Bone Growth and Development

The process of bone formation by osteoblasts is called Ossification. Ossification begins approximately six weeks after fertilization in an embryo. Before this time, the embryonic skeleton is completely made of fibrous membranes and hyaline cartilage. This growth of bones from fibrous membranes is called intramembranous ossification. The growth of bones from hyaline cartilage is called endochondral ossification. Bone growth lasts until the age of 25.

Intramembranous Ossification

The process of bone development from fibrous membranes is known as Intramembranous Ossification. This process involves the formation of the flat bones of the skull, mandible, and the clavicles. They then differentiate into osteoblasts at the ossification center. Osteoblasts secrete extracellular matrix and the calcium they deposit, hardens the matrix. The non-mineralized portion of the bone continues to form around blood vessels and thus forms a spongy bone. The spongy bone is then transformed into a thin layer of compact bone.

Endochondral Ossification

The process of bone development from hyaline cartilage is known as Endochondral Ossification. Except for the flat bones of the skull, mandible, and clavicles, all other bones of the body are formed through endochondral ossification. Chondrocytes form a template of the hyaline cartilage diaphysis in long bones. The matrix begins to calcify according to the response of complex developmental signals. Calcification prevents diffusion of nutrients into the matrix. And it results in chondrocytes dying and the opening up of cavities in the diaphysis cartilage.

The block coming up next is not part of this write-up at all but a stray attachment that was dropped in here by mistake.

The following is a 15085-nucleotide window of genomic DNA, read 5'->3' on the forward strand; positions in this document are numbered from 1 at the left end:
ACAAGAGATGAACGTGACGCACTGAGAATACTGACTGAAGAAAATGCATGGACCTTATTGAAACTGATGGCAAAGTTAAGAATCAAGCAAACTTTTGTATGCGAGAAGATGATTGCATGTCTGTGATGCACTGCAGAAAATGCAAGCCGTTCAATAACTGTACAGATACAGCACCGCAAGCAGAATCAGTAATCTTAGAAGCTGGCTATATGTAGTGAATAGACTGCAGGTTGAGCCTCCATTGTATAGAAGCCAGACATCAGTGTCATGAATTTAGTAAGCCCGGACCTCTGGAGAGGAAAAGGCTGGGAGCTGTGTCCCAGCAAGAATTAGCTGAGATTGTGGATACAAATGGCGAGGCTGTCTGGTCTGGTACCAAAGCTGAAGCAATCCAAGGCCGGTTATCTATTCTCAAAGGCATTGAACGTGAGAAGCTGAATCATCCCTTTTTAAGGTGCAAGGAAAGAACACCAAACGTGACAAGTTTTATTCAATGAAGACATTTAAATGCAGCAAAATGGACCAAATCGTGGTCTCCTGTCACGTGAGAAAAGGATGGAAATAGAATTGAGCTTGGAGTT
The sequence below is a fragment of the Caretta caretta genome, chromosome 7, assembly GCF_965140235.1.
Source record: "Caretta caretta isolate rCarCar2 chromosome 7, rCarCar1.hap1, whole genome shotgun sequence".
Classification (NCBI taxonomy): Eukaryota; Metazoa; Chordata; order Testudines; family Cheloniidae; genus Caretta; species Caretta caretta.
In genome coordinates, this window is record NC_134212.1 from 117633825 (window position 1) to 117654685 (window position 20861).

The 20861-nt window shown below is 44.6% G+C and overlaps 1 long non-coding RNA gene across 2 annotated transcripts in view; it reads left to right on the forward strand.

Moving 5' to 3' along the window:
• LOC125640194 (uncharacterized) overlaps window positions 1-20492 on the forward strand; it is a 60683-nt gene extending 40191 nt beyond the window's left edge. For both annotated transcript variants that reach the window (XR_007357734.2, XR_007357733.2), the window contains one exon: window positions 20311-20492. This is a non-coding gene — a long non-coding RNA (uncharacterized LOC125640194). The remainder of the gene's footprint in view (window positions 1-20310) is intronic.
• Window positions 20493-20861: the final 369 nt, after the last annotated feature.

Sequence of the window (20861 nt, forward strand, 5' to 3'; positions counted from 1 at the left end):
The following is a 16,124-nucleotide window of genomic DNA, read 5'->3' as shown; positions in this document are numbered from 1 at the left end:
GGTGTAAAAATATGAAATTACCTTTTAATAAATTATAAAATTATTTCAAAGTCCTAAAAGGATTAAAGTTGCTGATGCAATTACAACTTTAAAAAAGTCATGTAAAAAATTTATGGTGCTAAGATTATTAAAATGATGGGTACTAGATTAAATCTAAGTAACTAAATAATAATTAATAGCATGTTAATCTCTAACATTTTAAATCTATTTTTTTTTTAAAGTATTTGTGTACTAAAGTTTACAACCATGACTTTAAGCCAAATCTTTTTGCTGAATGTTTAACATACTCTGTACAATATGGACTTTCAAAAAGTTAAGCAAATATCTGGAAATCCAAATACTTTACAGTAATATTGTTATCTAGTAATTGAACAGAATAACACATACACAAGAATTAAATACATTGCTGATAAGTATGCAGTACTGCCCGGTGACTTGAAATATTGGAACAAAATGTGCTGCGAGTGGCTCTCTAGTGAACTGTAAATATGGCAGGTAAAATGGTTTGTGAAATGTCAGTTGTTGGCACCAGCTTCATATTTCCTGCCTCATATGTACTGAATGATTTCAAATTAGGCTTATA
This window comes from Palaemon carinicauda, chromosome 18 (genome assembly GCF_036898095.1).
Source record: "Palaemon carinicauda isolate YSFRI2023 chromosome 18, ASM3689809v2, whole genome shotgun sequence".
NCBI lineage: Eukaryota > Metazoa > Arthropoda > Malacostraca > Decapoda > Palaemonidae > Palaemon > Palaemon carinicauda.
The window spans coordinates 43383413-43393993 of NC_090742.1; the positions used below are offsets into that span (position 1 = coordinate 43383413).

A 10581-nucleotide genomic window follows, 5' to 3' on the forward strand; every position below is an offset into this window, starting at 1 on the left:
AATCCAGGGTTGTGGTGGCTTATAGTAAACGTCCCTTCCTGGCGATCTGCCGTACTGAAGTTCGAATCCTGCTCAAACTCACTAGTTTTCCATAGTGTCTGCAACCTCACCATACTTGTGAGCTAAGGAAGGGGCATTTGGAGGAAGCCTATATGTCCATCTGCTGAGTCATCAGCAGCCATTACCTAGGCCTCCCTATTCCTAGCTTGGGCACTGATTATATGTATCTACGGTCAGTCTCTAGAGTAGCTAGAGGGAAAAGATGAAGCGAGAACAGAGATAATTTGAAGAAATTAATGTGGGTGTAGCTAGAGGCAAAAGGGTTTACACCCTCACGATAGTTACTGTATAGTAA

Growth of Bone

Long bones continue to lengthen through the addition of bone tissue at the epiphyseal plate until the adolescent stage. They also continue to widen through appositional growth.

Lengthening of Long Bones

The cells, which are pushed from the epiphysis, mature and are destroyed by calcification. This process replaces cartilage with bone on the diaphyseal side of the plate and thus, results in the lengthening of the bones. Bones stop growing approximately at the age of 18 in females and at the age of 21 in males in a process called epiphyseal plate closure.

Thickening of Long Bones

The increase in the diameter of bones by the addition of bony tissue at the surface of bones is called appositional growth. Osteoblasts at the bone surface secrete bone matrix, and on the inner surface osteoclasts break down bone. The osteoblasts metamorphose into osteocytes. A balance between these two processes allows the bones to thicken without becoming hefty.

Bone Growth and Development

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